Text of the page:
Copanlisib in combination with rituximab prolonged progression-free survival in patients with non-Hodgkin lymphoma who relapsed following 1 or more previous lines of rituximab-based therapy.
Copanlisib (Aliqopa) in combination with rituximab (Rituxan) prolonged progression-free survival (PFS) in patients with non-Hodgkin lymphoma who relapsed following 1 or more previous lines of rituximab-based therapy, meeting the primary end point of the phase 3 CHRONOS-3 trial (NCT02367040).1
Additionally, the safety profile of the combination proved to be consistent with findings on the individual agents that had previously been published; no new safety signals were reported. The data from the trial will be presented at an upcoming medical meeting. Bayer Pharmaceuticals also announced that they will be discussing the findings from CHRONOS-3 with health authorities on a global scale.
“Indolent forms of non-Hodgkin lymphoma are a heterogenous group of malignancies characterized by a chronic pattern of remissions and recurrences. For [patients with] indolent non-Hodgkin lymphoma with disease progression who are in need of treatment, there are few approved treatment options,” said Scott Z. Fields, MD, senior vice president and head of Oncology Development at Bayer.1 “The positive results from CHRONOS-3 demonstrate the potential clinical benefit of copanlisib in combination with rituximab, to address the unmet medical need in these patients.”
In the randomized, double-blind, placebo-controlled, phase 3 trial, investigators examined whether copanlisib plus rituximab would result in superior prolongation of PFS compared with placebo plus rituximab patients with relapsed non-Hodgkin lymphoma who received 1 or more lines of previous rituximab-based therapy.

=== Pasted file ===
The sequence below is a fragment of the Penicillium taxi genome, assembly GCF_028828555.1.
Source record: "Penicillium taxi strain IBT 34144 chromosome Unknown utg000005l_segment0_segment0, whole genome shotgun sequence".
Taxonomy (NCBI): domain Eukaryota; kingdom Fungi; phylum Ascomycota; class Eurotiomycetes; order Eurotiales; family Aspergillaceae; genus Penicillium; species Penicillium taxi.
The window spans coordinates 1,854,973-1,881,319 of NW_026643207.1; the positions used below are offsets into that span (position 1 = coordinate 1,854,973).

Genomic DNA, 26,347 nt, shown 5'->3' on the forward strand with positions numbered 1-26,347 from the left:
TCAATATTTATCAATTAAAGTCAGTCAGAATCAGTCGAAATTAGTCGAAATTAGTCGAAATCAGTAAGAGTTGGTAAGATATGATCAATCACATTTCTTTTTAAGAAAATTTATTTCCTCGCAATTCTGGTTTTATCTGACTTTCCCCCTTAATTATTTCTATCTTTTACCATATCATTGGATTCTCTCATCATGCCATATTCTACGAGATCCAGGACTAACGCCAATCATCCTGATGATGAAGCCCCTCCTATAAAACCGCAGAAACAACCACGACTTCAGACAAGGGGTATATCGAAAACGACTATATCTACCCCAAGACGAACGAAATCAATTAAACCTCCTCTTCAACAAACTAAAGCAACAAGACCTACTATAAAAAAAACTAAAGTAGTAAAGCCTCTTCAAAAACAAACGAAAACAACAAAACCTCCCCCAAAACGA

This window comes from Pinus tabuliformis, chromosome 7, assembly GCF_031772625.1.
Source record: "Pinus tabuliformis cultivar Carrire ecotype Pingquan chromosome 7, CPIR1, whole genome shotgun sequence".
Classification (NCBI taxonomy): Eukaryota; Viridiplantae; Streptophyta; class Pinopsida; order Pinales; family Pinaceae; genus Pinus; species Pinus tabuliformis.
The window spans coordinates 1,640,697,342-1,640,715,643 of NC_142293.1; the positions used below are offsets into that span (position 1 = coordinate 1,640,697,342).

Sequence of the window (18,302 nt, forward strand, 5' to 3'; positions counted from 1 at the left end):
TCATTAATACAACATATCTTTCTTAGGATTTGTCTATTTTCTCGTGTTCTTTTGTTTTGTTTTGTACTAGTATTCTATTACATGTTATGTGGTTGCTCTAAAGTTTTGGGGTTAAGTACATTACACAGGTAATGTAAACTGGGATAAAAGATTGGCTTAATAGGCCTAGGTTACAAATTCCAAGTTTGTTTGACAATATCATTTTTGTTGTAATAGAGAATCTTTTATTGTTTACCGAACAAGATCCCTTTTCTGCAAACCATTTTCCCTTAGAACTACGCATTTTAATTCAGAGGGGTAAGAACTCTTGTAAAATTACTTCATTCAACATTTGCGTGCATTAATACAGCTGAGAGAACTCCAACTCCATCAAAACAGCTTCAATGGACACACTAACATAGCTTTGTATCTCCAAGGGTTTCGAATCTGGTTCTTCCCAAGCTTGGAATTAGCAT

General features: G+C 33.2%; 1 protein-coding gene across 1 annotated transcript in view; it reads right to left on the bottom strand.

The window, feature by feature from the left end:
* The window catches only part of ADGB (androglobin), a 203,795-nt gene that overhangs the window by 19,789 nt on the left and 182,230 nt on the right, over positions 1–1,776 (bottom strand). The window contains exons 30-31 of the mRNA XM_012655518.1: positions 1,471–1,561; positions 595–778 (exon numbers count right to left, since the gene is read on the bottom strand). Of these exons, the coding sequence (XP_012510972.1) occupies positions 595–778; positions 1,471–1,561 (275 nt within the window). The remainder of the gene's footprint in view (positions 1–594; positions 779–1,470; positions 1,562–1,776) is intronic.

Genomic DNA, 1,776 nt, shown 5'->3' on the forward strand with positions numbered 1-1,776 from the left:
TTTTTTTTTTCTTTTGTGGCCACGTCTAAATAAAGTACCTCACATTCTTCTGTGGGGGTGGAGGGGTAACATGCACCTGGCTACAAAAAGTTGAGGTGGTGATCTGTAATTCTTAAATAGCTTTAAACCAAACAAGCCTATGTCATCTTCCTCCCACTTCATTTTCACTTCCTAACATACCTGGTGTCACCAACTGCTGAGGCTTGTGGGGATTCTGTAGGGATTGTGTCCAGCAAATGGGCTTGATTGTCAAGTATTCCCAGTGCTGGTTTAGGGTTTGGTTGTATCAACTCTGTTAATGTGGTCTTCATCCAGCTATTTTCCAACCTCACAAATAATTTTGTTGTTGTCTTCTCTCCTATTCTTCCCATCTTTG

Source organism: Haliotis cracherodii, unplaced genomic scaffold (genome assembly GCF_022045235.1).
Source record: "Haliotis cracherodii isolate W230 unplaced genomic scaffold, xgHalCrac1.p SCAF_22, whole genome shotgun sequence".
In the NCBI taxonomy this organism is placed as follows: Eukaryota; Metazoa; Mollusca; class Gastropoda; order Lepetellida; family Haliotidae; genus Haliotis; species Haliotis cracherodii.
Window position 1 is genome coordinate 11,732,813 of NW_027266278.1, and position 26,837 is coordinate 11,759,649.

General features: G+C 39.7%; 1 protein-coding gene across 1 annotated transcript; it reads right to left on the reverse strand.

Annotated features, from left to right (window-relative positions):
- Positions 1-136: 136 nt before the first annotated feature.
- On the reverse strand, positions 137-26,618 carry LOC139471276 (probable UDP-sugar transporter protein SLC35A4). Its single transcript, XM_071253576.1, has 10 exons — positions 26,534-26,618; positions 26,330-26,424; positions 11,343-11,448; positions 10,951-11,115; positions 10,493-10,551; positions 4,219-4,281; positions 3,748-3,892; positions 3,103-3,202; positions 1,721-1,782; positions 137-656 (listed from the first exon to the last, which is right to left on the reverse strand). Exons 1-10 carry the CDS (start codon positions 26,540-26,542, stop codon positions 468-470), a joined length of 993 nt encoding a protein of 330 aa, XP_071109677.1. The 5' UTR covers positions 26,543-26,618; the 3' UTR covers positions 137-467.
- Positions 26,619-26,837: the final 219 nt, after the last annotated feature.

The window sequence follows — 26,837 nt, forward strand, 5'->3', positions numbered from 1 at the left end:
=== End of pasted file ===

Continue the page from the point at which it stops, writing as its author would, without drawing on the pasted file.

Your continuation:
Patients with follicular lymphoma, small lymphocytic lymphoma (SLL), lymphoplasmacytoid lymphoma (LHL)/Waldenström macroglobulinemia, and marginal zone lymphoma (MZL) were included. To be eligible for participation, patients had to have relapsed following their last rituximab-containing therapy. Additionally, they had to have experienced a treatment-free interval of 12 months or longer following the completion of their last rituximab-containing treatment, they had to be unwilling to receive chemotherapy, or chemotherapy had to have been contraindicated because of age, comorbidities, or residual toxicity.
A total of 458 patients were enrolled on CHRONOS-3. The primary end point of the trial was PFS, while key secondary end points included objective tumor response, duration of response (DOR), complete response (CR), time to progression, overall survival (OS), and safety, among others.2
Participants who were randomized to the copanlisib/rituximab arm received copanlisib as lyophilized preparation in a 6-mL injection on days 1, 8, and 15 of each 28-day treatment cycle prior to rituximab, which was given at a dose of 375 mg/m2 body surface weekly during cycle 1 on days 1, 8, 15, and 22, followed by day 1 of cycles 3, 5, 7, and 9. Those in the control arm received placebo and rituximab at the same dose and schedule as the experimental arm.